Milk and Honey Bread


Being on a diet is hard. Obvious reasons aside, it is hard because I need to cook. It is my creative outlet, and I feel hollow when I don’t do it for a while. Four days is a while, I guess. But I figured, why should Mr. S have to suffer because I am on a cleanse? So I baked this gorgeous fluffy bread. 

We came up with this idea to bake a new kind of bread once a week, so this is our first installment. This Milk and Honey Bread is soft and sweet, and so incredibly easy to bake, with ingredients you probably already have in your pantry. It’s perfect for sandwiches, or jam, or fried eggs, or grilled cheese, or honey butter, or… Can you tell I’m hungry? I think I am going to have to sneak a piece of this amazing bread!


Heat your oven on its absolute lowest setting. Like the plate warmer setting. In a metal bowl or small pot, heat your milk, and 1 tbs of the honey, until it is pleasantly warm to the touch- warmer than lukewarm, but not hot enough to drink. Remove it from the heat and stir in your yeastie babies. Let them have a party for about five minutes or so, until they are all foamy and having a ball. As I said in my last post, if your yeasties don’t proof (bubble) properly, then they are already dead, and you’ll have to repeat the process with a new yeast packet.

Next, pour the mixture into a large mixing bowl. Add the rest of the honey, oil, and salt, and stir with a wooden spoon. Add your flour, one cup at a time, stirring until it is all incorporated, and difficult to stir. The dough should still be sticky now, so I don’t knead it with my hands yet, I let the strong spoon do the work. Turn off your oven, cover the bowl with a slightly damp cloth, and put it in the oven to rise.

Let it rise for 1 hour, or until it has doubled in size. Since it is winter, it is too cold for it to rise without being in the toasty oven. Once it is risen, punch down the dough and on a clean floured surface, knead your dough. It will be sticky at first, but just keep sprinkling flour on the surface and on top of the dough as you knead. Only add as much as you need for kneading (hahaha), you don’t want it to get too dry.

Knead the dough until it sort of springs back at you when you poke it  (about 5-10 minutes). I do have a dough hook, but I honestly don’t recommend them much. Whatever work you save in kneading will be recreated in cleaning the friggin’ hook. It is harder to control, and not worth it. Unless you have Carpel Tunnel or something, and just cannot knead.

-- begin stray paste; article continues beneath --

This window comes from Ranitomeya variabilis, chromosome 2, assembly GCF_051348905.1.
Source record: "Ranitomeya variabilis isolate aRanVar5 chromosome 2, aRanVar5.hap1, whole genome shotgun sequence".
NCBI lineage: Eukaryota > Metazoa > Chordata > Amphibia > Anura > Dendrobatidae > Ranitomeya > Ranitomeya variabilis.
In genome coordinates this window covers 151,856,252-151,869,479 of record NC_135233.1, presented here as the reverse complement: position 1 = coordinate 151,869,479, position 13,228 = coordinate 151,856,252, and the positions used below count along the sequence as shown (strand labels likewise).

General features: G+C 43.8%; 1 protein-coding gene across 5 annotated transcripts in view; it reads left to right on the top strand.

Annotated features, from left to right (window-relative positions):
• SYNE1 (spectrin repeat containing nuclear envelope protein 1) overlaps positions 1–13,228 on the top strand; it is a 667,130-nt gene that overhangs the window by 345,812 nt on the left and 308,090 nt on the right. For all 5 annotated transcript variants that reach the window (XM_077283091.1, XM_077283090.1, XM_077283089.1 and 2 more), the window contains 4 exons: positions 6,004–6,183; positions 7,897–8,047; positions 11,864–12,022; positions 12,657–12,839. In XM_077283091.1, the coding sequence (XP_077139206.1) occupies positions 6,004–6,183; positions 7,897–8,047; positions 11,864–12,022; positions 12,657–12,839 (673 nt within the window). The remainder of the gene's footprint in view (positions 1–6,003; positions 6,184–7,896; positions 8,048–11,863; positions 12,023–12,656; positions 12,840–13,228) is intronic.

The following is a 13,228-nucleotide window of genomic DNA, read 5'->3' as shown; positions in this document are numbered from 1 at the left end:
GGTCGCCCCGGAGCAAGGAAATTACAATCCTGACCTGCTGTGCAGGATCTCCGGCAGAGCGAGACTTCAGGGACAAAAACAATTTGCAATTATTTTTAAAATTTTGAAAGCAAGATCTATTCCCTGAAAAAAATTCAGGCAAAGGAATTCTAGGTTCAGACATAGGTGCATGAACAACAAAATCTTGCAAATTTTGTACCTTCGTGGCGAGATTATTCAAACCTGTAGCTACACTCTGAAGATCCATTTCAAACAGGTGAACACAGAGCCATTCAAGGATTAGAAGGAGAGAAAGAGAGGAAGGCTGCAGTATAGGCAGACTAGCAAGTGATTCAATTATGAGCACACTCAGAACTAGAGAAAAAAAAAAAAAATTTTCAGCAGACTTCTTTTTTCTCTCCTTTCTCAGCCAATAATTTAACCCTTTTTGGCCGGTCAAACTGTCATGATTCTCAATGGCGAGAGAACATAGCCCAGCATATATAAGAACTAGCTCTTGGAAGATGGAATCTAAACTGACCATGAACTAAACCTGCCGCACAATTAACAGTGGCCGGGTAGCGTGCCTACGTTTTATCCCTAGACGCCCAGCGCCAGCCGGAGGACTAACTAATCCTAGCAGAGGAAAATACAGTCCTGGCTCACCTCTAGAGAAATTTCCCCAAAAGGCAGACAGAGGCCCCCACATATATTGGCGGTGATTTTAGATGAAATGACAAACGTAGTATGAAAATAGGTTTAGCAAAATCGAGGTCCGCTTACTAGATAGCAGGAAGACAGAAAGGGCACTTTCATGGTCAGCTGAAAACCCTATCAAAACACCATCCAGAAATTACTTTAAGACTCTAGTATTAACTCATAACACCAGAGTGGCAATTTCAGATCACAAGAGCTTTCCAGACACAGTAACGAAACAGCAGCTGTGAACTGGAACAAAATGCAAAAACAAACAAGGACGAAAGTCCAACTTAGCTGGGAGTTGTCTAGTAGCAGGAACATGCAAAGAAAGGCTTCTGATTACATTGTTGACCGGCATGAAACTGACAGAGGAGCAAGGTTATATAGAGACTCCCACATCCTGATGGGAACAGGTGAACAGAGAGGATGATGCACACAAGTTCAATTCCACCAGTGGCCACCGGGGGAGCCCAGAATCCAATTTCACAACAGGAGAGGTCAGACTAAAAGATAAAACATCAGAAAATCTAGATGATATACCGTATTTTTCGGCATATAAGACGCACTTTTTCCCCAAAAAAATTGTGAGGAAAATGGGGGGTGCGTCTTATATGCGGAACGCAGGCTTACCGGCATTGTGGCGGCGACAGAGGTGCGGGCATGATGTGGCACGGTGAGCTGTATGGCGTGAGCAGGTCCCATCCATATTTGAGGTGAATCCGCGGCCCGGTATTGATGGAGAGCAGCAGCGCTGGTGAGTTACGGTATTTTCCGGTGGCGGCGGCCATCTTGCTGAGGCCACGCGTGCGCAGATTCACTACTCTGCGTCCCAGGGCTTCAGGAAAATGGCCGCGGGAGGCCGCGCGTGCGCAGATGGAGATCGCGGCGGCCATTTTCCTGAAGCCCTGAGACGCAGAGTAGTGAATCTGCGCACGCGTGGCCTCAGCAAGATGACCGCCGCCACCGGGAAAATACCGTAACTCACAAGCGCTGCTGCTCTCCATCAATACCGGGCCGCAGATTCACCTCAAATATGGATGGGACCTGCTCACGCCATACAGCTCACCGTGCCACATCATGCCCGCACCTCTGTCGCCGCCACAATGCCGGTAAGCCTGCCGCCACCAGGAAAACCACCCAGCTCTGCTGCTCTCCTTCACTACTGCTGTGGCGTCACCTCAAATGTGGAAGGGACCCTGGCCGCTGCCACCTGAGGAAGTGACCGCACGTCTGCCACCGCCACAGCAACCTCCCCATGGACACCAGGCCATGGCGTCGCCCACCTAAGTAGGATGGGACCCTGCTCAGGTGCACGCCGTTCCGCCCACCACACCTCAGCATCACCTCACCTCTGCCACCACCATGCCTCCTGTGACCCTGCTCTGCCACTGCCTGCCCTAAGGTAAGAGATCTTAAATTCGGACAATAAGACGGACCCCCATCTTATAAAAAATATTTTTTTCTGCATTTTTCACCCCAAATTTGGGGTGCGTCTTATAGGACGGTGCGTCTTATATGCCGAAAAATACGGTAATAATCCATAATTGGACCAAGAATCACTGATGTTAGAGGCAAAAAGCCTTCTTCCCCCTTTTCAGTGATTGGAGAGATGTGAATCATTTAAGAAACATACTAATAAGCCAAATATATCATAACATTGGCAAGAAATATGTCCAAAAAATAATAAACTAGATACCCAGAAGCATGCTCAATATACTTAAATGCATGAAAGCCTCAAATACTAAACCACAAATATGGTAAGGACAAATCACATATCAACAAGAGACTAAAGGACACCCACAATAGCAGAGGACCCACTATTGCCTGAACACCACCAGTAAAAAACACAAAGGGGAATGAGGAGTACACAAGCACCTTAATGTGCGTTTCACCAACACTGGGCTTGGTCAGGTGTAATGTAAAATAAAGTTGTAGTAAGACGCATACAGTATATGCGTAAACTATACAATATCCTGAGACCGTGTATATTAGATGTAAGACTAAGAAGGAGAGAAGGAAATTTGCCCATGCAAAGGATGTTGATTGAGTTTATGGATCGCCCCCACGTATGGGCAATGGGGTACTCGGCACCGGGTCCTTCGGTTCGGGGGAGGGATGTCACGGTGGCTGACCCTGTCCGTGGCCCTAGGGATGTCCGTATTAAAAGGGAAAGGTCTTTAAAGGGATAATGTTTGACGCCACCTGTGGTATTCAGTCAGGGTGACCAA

Shape the dough into a nice little loaf, and put into a small well greased loaf pan. Brush oil on the top of the dough, and put it back into the still slightly warm oven to rise again (just don’t turn it on). You can let it rise for 30-60 minutes. I go for 60, so that the bread really doubles in size. Plus we have to let our little yeastie friends enjoy themselves as much as possible before we murder their asses.

Once the dough has again doubled in size, remove your pan from the oven, and heat the oven to 350ºF (175ºC). Bake the bread for 30 minutes. Remove it from the oven, and loosen the sides of the pan with a butter knife. Using a hot pad, hold the bread in one hand, and thump the bottom with the other, thusly. This shall be henceforth be referred to as the Thump Method. If you hear a nice hollow, drum-like sound, the bread is done.

Put the bread back in the pan, and brush the top generously with egg wash. And now you can have scrambled eggs! Anyway, put your bread back in the oven for 5 more minutes. Then remove it from the oven, and pan, and cool on a wire rack.

And there you have it. The best white bread in the world!

One thought on “Milk and Honey Bread

Leave a Reply

Fill in your details below or click an icon to log in: Logo

You are commenting using your account. Log Out /  Change )

Google photo

You are commenting using your Google account. Log Out /  Change )

Twitter picture

You are commenting using your Twitter account. Log Out /  Change )

Facebook photo

You are commenting using your Facebook account. Log Out /  Change )

Connecting to %s